Using Technology to Enhance Patient-Physician Interactions
Electronic health records (EHRs) are essential to providing medical care for patients. With the growing use of EHRs, the computer has become an integral part of a clinical office examination room. If used effectively, in-room technology will both enhance patient care and engender a greater degree of patient trust in their provider, according to an article published in Clinical Informatics in Physiatry - PM&R Journal.
The EHR in the examination room can be a very important tool in fostering patient engagement and participation. "How a physician simultaneously uses the computer and interacts with patients will either enhance or deter patient engagement in areas of health maintenance and rehabilitation," writes article author David Voran, MD, of Truman Medical Center in Kansas City.
To leverage EHRs in the examination room, the author says physicians must be skilled not only in their specific EHR but in how to use a growing variety of technology tools effectively to include the patient in the activities necessitated by the EHRs. For example, using the computer to explore web sites the patient has visited and to pull up medical reference material such as Up-To-Date (www.uptodate.com) and Epocrates (www.epocrates.com) on a large screen – instead of an iPhone or iPad – during the visit enables the patient to participate in the discovery or validation process.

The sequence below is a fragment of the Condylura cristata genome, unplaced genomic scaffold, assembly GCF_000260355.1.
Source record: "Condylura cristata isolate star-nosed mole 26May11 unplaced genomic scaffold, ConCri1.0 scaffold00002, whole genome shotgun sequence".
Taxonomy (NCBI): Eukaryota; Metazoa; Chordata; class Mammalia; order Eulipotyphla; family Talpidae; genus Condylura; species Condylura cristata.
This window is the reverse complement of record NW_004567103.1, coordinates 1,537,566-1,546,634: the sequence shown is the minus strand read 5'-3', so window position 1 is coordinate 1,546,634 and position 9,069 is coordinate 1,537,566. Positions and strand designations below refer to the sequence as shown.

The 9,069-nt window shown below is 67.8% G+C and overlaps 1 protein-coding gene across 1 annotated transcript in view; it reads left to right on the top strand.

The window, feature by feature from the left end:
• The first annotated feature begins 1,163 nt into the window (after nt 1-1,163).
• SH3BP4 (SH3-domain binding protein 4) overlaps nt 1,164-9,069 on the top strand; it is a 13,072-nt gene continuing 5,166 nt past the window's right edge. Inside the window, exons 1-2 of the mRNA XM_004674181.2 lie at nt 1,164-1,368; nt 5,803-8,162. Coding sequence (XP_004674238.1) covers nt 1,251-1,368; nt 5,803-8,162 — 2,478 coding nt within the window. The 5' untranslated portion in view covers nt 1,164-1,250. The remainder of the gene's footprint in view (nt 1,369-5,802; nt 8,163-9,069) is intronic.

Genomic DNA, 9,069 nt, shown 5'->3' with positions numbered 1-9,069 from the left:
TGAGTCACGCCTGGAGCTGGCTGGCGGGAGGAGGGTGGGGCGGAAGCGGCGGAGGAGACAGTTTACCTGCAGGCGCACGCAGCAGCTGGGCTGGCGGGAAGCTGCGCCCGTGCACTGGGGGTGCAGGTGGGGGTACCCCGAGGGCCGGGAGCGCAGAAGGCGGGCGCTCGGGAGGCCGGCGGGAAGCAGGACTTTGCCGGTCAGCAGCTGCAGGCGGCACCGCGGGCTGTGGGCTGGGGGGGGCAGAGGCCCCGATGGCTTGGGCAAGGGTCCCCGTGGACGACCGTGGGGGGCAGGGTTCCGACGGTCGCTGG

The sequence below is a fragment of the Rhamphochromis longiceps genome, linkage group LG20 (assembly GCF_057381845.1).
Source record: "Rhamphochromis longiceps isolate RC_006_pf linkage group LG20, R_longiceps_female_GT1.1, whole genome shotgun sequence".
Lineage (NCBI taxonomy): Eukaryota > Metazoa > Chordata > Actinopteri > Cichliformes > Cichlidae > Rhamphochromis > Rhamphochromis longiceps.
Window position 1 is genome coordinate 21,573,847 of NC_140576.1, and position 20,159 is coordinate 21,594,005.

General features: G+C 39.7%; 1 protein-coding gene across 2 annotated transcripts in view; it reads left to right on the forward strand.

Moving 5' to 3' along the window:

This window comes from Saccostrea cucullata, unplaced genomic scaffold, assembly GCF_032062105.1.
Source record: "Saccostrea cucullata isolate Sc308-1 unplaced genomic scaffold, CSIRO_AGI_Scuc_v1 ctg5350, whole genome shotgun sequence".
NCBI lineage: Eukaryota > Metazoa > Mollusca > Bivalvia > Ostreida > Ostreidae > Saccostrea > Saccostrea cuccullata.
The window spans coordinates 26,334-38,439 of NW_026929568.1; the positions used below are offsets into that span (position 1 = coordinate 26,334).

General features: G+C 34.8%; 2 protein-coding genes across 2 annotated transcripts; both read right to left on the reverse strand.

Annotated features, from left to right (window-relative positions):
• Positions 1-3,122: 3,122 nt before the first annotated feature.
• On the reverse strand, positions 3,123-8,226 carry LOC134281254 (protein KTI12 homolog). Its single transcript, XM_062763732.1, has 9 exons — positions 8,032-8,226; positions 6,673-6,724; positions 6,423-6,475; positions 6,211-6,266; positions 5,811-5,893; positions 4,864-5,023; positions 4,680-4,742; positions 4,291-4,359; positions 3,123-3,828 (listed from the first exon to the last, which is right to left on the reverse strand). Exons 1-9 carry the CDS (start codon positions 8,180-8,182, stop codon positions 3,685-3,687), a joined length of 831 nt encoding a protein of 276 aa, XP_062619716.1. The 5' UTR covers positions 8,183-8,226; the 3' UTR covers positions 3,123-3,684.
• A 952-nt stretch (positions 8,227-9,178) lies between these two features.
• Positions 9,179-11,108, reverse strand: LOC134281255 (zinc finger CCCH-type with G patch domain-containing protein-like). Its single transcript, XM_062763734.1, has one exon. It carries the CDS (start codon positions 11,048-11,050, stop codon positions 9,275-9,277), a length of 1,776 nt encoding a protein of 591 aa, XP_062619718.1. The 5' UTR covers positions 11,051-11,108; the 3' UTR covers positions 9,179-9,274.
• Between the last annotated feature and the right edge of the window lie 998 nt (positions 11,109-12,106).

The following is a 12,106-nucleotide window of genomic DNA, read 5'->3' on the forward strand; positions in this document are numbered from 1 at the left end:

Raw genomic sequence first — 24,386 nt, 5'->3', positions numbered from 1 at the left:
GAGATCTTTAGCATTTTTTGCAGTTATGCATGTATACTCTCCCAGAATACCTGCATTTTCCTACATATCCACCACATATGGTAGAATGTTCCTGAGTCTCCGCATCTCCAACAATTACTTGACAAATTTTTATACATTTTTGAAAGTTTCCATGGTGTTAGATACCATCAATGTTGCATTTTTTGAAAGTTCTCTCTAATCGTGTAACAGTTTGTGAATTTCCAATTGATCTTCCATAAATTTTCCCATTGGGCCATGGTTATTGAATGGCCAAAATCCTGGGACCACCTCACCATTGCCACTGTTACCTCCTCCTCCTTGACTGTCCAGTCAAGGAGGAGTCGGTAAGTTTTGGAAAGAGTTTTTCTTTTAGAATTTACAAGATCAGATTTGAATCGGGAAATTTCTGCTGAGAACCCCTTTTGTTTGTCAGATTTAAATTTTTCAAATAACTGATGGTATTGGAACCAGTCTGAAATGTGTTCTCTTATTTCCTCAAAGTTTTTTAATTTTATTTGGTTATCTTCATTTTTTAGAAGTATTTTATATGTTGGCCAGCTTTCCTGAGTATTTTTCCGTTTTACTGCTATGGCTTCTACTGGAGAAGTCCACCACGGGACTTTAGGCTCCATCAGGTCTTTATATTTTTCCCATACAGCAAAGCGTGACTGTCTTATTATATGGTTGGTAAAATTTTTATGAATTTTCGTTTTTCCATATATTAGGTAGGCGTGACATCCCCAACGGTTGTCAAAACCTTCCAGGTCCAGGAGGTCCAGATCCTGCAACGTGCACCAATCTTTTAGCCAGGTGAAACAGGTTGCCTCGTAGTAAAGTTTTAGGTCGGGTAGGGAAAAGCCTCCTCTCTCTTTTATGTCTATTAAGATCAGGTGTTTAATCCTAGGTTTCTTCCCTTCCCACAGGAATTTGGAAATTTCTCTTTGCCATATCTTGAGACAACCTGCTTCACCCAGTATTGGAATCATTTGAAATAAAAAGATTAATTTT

In contrast to mobile devices, use of large-screen computer monitors provides the physician and patient with increased screen real estate, maximising the amount of information that can be displayed. These screens minimise the amount of clicking scrolling, and screen manipulation required to perform routine data entry, information location, and other tasks small screens impose. "Larger screens enable easier communication and sharing with the patient," Dr. Voran notes.
Unfortunately, many examination rooms were built long before computers were available and make it very difficult for both the physician and the patient to interact effectively. In these "older" examination rooms, often the computer is located in a wall cabinet. This location forces the provider to turn their back on the patient to use it. Furthermore, the computer is placed too far away for the patient to view the screen effectively.
A more productive and open arrangement is when the room is either configured such that the patient, physician, and computer are situated where the physician can easily make eye contact with the patient as well as direct the focus of the patient to the computer screen when necessary, according to the article. Introducing or placing the computer on a swing arm with a small shelf or desk also makes the computer more accessible to the provider and patient.
In addition to training how to interact with a patient using the EHR in the room, many physicians do not receive formal education on how to use multiple monitors or how to seamlessly integrate clinical photography and mobile technology tools like Cellscope’s OTO (www.cellscope.com) and AliveCor’s Kardia (www.alivecor.com) or other newer technologies into routine visits.
As Dr. Voran points out, "It is important that we physicians pay attention to advancing technologies that have the potential to improve our ability to diagnose, treat, and improve our patient’s lives and learn to incorporate them into clinical practice and our education."
Source: PM&R Journal
Image Credit: Pixabay
Published on : Mon, 29 May 2017
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